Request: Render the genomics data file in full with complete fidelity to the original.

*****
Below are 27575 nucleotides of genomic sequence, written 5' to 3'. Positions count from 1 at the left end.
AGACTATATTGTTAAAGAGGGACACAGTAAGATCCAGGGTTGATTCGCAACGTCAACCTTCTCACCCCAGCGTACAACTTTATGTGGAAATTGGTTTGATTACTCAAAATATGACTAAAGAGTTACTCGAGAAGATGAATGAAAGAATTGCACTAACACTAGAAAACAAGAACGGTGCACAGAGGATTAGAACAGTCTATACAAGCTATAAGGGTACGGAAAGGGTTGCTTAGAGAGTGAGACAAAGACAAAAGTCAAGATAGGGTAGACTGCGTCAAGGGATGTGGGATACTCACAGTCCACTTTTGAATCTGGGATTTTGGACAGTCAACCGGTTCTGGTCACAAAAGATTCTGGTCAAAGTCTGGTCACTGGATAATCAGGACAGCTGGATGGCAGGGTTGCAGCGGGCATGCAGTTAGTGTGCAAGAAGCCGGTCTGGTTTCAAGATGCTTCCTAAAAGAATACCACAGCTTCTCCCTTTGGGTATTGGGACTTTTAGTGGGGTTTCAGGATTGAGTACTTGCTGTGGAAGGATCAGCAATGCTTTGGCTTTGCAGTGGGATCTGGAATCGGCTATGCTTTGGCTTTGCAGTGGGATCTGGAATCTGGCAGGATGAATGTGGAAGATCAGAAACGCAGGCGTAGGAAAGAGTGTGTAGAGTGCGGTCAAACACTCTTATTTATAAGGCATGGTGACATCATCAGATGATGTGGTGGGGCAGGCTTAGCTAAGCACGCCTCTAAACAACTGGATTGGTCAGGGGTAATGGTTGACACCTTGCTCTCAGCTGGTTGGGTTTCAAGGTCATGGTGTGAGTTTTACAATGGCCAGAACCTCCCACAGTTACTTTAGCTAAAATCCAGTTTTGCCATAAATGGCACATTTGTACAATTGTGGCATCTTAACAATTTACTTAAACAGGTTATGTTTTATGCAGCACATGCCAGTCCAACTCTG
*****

Below are 27575 nucleotides of genomic sequence, written 5' to 3'. Positions count from 1 at the left end.
AGACTATATTGTTAAAGAGGGACACAGTAAGATCCAGGGTTGATTCGCAACGTCAACCTTCTCACCCCAGCGTACAACTTTATGTGGAAATTGGTTTGATTACTCAAAATATGACTAAAGAGTTACTCGAGAAGATGAATGAAAGAATTGCACTAACACTAGAAAACAAGAACGGTGCACAGAGGATTAGAACAGTCTATACAAGCTATAAGGGTACGGAAAGGGTTGCTTAGAGAGTGAGACAAAGACAAAAGTCAAGATAGGGTAGACTGCGTCAAGGGATGTGGGATACTCACAGTCCACTTTTGAATCTGGGATTTTGGACAGTCAACCGGTTCTGGTCACAAAAGATTCTGGTCAAAGTCTGGTCACTGGATAATCAGGACAGCTGGATGGCAGGGTTGCAGCGGGCATGCAGTTAGTGTGCAAGAAGCCGGTCTGGTTTCAAGATGCTTCCTAAAAGAATACCACAGCTTCTCCCTTTGGGTATTGGGACTTTTAGTGGGGTTTCAGGATTGAGTACTTGCTGTGGAAGGATCAGCAATGCTTTGGCTTTGCAGTGGGATCTGGAATCGGCTATGCTTTGGCTTTGCAGTGGGATCTGGAATCTGGCAGGATGAATGTGGAAGATCAGAAACGCAGGCGTAGGAAAGAGTGTGTAGAGTGCGGTCAAACACTCTTATTTATAAGGCATGGTGACATCATCAGATGATGTGGTGGGGCAGGCTTAGCTAAGCACGCCTCTAAACAACTGGATTGGTCAGGGGTAATGGTTGACACCTTGCTCTCAGCTGGTTGGGTTTCAAGGTCATGGTGTGAGTTTTACAATGGCCAGAACCTCCCACAGTTACTTTAGCTAAAATCCAGTTTTGCCATAAATGGCACATTTGTACAATTGTGGCATCTTAACAATTTACTTAAACAGGTTATGTTTTATGCAGCACATGCCAGTCCAACTCTG